Give your paw-some pal the praise they deserve! Think of ways to encourage your cuddly kitty to come out. Call them out for meals and treats. If your cat will eat near you then you can try hand feeding your cat. A lack of appetite is another sign of stress so if they won’t eat out in the open then take the food to them to ensure they get the nutrients they need. If they don’t like taking food from your hand, try sitting quietly near them giving them the occasional treat. When they respond positively, make sure you praise them, so they realize there’s nothing to be afraid! You should also ensure that your cat is getting enough mental stimulation, visiting and playing with them every day!

Should You Worry About Hiding?

While hiding behavior is a normal part of being a cat, hiding can become excessive and be cause for concern. Hiding is excessive if it interferes with the daily activities that your cat needs to do, including eating, drinking, and urinating and defecating. If you notice that your cat has not come out of her hiding spot to eat in the past day or so, you may want to take her to the veterinarian. Similarly, even if your cat is eating and using the litterbox, hiding can indicate other problems. Behavioral issues should not be ignored; your cat may be hiding as the result of being bullied by another cat, for example. In this case, you will need to make resources available in multiple locations and restrict interactions with the bully cat so that the shier cat can get what she needs without fear…and this includes playtime and enrichment activities that prevent boredom and relieve stress.The more observant you are of how often and where your cat is hiding, the better you’ll be in tune with how she’s feeling. Any change in the regular behavior of your cat could be cause for concern, and this includes the desire to hide. As mentioned above, cats will hide if they are not feeling well or are ill. This could be a protective survival instinct, as animals who are perceived as weak in the wild are easier prey for predators. Best stay hidden if you’re not feeling well! Cats are excellent a hiding their pain, so when it gets to the point that they themselves are hiding, you’ll definitely want to make seeing the veterinarian a high priority.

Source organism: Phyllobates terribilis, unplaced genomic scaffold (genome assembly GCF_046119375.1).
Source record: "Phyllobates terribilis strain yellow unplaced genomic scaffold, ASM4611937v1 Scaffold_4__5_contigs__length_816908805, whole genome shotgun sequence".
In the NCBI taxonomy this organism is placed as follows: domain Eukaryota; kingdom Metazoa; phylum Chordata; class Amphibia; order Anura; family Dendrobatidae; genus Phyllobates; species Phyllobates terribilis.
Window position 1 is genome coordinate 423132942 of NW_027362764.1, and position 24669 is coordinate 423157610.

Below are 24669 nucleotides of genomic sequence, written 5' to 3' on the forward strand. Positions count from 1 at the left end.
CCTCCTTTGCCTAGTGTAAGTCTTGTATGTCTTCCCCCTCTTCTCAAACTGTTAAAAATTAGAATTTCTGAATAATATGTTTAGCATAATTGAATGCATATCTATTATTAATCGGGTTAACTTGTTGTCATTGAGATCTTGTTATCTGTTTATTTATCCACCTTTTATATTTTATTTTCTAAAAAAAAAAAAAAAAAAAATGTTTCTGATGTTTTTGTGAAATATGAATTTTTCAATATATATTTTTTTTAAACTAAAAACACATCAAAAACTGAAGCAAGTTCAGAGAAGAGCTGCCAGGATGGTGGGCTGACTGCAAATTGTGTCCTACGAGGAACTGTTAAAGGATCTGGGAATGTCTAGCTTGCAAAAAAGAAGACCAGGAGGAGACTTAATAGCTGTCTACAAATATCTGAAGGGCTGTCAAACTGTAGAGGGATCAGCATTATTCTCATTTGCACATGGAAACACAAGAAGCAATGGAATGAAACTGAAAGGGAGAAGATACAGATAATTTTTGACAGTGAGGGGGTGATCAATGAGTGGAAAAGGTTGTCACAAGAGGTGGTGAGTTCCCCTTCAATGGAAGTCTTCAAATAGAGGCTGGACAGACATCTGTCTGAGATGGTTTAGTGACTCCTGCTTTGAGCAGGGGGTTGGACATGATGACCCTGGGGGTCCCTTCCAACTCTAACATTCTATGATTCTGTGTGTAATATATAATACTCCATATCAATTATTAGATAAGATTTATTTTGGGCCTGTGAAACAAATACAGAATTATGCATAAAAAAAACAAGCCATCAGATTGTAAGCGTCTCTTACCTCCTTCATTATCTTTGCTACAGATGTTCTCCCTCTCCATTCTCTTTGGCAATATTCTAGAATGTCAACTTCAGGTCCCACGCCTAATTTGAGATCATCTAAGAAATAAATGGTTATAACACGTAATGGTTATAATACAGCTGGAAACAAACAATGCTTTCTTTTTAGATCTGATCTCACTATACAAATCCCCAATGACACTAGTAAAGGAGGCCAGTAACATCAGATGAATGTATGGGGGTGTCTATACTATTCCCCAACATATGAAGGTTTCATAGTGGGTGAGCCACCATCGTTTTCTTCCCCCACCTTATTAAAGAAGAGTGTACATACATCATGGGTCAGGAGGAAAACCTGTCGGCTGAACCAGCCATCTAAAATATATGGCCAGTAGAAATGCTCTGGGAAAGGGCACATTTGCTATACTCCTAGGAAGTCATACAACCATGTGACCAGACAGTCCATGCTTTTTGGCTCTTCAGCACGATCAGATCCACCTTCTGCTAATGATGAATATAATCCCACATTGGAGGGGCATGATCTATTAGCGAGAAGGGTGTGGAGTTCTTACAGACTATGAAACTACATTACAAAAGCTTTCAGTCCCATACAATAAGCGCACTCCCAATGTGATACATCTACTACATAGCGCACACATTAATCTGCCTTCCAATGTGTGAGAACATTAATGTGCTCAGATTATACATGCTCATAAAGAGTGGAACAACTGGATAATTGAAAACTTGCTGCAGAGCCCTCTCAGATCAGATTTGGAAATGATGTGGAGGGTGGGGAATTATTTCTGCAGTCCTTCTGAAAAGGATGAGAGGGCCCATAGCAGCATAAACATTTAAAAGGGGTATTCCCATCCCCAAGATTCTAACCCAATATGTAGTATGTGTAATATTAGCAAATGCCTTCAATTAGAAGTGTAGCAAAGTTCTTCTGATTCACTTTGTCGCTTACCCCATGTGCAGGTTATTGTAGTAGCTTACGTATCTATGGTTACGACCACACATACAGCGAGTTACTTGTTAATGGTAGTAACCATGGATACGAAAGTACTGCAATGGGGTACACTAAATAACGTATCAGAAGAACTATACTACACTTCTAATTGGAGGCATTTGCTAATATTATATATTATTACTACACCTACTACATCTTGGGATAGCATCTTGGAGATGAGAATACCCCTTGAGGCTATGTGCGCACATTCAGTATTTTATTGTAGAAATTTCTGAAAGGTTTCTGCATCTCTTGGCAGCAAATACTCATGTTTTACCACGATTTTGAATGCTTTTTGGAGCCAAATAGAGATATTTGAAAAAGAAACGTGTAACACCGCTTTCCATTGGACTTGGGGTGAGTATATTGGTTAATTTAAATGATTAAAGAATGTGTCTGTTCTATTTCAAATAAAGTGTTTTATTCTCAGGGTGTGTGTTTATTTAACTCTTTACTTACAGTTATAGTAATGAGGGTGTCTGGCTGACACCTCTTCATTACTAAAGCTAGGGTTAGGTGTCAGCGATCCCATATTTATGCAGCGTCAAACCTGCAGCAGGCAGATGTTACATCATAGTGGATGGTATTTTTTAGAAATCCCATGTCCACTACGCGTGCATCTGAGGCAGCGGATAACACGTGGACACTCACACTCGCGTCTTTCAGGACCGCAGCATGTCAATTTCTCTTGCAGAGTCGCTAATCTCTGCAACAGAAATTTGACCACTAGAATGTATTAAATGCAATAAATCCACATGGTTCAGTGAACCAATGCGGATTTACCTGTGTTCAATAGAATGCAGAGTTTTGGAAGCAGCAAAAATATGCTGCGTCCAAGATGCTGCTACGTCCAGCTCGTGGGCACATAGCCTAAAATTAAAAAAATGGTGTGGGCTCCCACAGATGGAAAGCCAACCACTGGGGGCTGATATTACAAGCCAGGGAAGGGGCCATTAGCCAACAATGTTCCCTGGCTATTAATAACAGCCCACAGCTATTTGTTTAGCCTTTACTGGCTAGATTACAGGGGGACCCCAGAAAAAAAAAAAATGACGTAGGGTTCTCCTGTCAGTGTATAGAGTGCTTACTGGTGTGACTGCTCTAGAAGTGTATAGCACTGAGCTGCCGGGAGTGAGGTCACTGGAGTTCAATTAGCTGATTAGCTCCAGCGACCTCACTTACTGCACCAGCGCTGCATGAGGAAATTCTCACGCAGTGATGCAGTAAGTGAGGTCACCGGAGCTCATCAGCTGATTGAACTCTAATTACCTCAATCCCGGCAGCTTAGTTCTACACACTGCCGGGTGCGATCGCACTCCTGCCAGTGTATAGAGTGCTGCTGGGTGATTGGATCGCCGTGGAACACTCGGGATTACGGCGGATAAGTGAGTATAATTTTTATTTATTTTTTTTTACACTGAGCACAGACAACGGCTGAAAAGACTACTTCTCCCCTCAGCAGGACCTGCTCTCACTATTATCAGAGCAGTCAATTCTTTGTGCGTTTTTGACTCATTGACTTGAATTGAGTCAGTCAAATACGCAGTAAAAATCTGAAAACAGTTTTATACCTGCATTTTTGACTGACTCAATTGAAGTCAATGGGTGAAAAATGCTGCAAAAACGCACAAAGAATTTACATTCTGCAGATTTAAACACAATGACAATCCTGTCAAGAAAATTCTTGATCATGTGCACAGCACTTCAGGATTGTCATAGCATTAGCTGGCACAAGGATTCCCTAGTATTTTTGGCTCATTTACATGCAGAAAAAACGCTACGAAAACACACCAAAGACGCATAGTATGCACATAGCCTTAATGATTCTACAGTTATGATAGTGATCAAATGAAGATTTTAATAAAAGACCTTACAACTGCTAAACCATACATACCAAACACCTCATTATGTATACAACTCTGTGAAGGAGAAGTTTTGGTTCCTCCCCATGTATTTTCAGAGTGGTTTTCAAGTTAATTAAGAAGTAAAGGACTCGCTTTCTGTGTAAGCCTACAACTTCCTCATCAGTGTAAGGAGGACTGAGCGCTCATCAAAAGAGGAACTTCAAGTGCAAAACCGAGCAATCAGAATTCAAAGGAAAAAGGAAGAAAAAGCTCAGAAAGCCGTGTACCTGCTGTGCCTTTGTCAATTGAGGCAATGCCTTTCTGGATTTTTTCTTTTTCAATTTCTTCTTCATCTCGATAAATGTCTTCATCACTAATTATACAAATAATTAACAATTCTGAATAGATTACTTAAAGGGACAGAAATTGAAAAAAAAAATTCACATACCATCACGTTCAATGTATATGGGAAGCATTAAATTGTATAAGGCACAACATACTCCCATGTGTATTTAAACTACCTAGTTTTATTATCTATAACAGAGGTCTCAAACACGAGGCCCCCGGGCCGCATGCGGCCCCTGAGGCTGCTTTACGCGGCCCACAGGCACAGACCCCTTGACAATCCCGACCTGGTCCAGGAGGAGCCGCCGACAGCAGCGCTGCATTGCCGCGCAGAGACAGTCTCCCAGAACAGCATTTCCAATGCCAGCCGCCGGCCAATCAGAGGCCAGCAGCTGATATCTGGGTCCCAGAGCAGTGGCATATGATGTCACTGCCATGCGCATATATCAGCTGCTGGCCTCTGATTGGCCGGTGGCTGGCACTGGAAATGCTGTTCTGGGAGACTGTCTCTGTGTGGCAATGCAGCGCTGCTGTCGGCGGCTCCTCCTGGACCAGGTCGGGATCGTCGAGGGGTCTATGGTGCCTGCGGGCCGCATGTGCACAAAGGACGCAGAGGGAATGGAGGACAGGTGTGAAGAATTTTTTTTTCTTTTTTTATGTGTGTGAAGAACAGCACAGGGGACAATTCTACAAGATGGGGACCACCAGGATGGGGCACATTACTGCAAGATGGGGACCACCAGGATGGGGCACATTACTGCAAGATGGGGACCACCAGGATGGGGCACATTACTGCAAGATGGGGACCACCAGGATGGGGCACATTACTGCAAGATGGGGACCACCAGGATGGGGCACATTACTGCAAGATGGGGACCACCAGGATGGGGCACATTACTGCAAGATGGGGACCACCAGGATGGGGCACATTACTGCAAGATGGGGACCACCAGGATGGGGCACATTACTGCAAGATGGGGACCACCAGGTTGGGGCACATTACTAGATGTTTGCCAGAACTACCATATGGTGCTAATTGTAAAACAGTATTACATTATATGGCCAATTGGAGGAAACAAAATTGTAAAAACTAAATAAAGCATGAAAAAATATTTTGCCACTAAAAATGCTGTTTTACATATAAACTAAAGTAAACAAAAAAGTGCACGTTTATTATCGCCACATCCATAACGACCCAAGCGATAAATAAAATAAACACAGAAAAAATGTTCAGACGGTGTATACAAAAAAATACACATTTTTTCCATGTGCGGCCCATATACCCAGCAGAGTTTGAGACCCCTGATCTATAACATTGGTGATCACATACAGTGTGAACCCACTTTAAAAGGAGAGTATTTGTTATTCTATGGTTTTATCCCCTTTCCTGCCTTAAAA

Patterns in Hiding Behavior

In your observations, you might notice that your cats hide more frequently during specific times of the year, or even during the day. Pattern hiding behavior likely depends on where you live, your home environment, and your cat’s preferences. During the winter, cats may seek out warm places (e.g., near the water heater or dryer), or if a cat is somewhat shy, she may seek out a hiding spot when the family comes home from work and school and the noise level in the home increases. Further, cats are generally diurnal creatures, becoming more active at dawn and dusk, when their prey is most active in the wild. If noise and activity is not a concern for your cats in the morning and evening times, you might notice her playing more during these hours, and sequestering herself away during the day or night. Cats may prefer one hiding spot for lounging, and another spot for escaping. And, these spots can change over time!

Why is my cat hiding?

There are lots of reasons why a cat might hide. Cats hide to feel safe, and in order to protect themselves from things they perceive as dangerous or stressful so it’s important to find out the reasons why your cat is hiding.Cats as a species are self-reliant, so when faced with a difficult situation your cat would naturally prefer to avoid it rather than charge in and fight.Your cat will hide when there is something, or someone, nearby that is causing them concern. They may be frightened or just wary about something unfamiliar and might want to keep out of the way, just in case. If you leave them to it you will usually find that they will come out of hiding once the threat has gone or they have realised that whatever it was they were frightened of isn’t actually scary at all.However, if your cat is hiding for prolonged periods of time this could be an indication that they are distressed about something more permanent in the environment. This could be anything but is often other cats in the home or even a person who is over-enthusiastic in the way they interact with them. Take a look at our advice on stress relief for cats for more information to help you identify potential sources of stress for your cat.The other significant reason why a cat might hide comes from their instinct to be self-reliant. An injured or unwell cat will often withdraw and find a safe and enclosed space where they can remain until they feel better, so if your cat continues to hide, you should make an appointment with your vet to rule out or diagnose any medical issues.

Where might my cat be hiding?

For a cat to choose a hiding place it must feel both private and secure. Some cats will choose an elevated position to hide, such as on top of a wardrobe. This has the added benefit that they can still observe what is going on without being seen. Other cats prefer to retreat to a ground level hiding place, somewhere as far away as possible from any activity, or other cats, usually in a dark, enclosed space.Often not being able to see the threat is enough to reassure your cat, so you may see your cat thinking they can’t be seen when they simply have their head under a towel. You might see this behaviour when you take them to the vet, for example!Your cat might also use their hiding places as sleeping or resting areas when they are relaxed and not feeling in any danger. It’s a good idea to follow some basic ‘cat etiquette’ and not to disturb your cat while they are using one of their hiding places (unless it is essential to do so) and to avoid disrupting or cleaning the areas too frequently.